Format

Send to

Choose Destination
Trauma Mon. 2014 Nov;19(4):e17926. doi: 10.5812/traumamon.17926. Epub 2014 Sep 17.

Prevalence of low back pain among nurses: predisposing factors and role of work place violence.

Author information

1
Trauma Research Center, Baqiyatallah University of Medical Sciences, Tehran, IR Iran.
2
Health Research Center, Baqiyatallah University of Medical Sciences, Tehran, IR Iran.

Abstract

BACKGROUND:

Ergonomic factors predispose nurses to low back pain (LBP). Few studies have clarified the role of workplace violence in LBP occurrence.

OBJECTIVES:

The present study was designed to investigate acute and chronic LBP in Iranian nurses and its association with exposure to physical violence as well as its personal and ergonomic risk factors.

MATERIALS AND METHODS:

In this analytic cross sectional study, the rate of acute and chronic LBP and contributing factors were investigated among 1246 nurses using a validated questionnaire. Statistical analysis was performed by chi square, student t-test, and logistic regression, to determine the association between independent variables and LBP.

RESULTS:

In total, 1246 nurses, consisting of 576 (46.23%) males and 670 (53.77%) females, were included. The mean age and the mean years of employment were 31.23 ± 5.33 and 16.18 ± 7.05, respectively. Both acute low back pain (ALBP) and chronic low back pain (CLBP) were associated with physical violence experience. Moreover, acute and chronic LBP were predicted by positive past history of LBP as well as two ergonomic factors, frequent bending and frequent carrying of patients.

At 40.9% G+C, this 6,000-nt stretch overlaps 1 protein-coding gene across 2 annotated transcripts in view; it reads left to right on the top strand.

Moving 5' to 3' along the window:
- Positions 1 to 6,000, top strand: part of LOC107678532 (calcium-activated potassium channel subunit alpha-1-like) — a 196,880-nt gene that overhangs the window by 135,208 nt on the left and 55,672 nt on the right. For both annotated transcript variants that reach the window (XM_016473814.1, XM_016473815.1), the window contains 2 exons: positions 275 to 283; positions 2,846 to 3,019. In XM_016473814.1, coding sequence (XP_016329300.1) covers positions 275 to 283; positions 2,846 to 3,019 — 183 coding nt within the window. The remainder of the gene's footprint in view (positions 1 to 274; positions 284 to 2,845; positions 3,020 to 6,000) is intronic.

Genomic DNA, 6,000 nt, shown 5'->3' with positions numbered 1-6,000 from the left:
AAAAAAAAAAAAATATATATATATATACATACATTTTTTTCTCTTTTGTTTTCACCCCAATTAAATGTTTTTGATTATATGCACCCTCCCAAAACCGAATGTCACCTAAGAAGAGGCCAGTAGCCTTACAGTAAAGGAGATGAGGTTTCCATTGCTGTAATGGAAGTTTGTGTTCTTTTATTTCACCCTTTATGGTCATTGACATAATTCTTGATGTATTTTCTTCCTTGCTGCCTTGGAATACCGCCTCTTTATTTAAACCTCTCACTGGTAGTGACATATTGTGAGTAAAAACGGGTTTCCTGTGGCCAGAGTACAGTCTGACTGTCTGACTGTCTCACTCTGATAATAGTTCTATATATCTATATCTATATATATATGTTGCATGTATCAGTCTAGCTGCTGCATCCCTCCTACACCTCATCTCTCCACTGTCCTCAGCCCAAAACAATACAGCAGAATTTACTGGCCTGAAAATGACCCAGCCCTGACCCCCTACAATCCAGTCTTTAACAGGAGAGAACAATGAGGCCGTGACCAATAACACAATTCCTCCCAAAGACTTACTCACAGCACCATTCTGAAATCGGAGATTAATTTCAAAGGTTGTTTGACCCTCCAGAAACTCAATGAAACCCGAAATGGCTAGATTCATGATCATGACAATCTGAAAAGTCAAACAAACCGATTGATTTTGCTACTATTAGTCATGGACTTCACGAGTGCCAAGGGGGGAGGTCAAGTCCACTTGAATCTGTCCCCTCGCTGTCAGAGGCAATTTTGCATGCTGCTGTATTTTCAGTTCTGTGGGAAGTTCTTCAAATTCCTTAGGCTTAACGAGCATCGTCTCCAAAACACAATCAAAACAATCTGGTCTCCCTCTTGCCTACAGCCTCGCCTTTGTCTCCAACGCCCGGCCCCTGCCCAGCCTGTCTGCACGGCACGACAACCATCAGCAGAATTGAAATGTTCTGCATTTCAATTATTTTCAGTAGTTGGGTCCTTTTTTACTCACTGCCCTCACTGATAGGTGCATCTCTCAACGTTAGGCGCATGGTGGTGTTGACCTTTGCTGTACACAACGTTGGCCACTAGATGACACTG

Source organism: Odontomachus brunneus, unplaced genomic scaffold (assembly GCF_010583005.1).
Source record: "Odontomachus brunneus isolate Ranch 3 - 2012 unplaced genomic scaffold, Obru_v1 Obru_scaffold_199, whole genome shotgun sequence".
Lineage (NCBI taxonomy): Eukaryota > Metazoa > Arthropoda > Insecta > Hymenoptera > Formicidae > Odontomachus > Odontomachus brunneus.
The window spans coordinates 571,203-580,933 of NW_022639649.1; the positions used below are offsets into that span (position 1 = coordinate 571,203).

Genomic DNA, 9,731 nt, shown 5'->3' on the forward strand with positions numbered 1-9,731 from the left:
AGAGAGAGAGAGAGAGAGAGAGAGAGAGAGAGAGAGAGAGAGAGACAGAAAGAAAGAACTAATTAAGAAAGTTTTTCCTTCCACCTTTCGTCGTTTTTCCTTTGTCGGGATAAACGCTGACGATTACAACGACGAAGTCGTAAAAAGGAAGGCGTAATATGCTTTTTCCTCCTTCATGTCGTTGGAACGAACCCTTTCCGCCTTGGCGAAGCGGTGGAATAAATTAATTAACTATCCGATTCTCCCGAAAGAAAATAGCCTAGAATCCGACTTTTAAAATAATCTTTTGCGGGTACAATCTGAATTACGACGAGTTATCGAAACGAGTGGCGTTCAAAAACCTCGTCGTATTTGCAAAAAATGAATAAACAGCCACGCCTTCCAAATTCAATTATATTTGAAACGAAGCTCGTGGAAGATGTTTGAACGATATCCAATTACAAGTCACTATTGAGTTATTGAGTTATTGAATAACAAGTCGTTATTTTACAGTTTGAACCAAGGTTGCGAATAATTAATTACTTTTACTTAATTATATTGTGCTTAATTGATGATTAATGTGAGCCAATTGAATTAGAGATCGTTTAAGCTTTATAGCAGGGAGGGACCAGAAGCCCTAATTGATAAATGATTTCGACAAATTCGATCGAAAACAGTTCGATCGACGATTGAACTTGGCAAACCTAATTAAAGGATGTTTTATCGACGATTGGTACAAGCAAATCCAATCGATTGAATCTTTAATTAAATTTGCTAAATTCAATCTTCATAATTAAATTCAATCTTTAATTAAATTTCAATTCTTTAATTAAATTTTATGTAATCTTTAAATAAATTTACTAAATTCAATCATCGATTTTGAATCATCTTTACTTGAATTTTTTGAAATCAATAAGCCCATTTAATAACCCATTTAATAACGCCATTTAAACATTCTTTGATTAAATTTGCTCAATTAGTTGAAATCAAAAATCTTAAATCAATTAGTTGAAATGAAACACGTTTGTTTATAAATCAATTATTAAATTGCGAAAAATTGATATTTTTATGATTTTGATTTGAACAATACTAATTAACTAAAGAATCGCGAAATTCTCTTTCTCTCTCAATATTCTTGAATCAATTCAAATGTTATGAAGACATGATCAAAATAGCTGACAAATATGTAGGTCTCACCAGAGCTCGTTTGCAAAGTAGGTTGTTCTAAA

CONCLUSIONS:

Besides a history of low back pain and ergonomic factors, physical violence may be considered a contributing factor for acute low back injuries. Special attention to all personal, occupational, and psychological risk factors is recommended.

KEYWORDS:

Low Back Pain; Nurses; Risk Factors; Workplace Violence

Supplemental Content

Full text links

Icon for PubMed Central
Loading ...
Support Center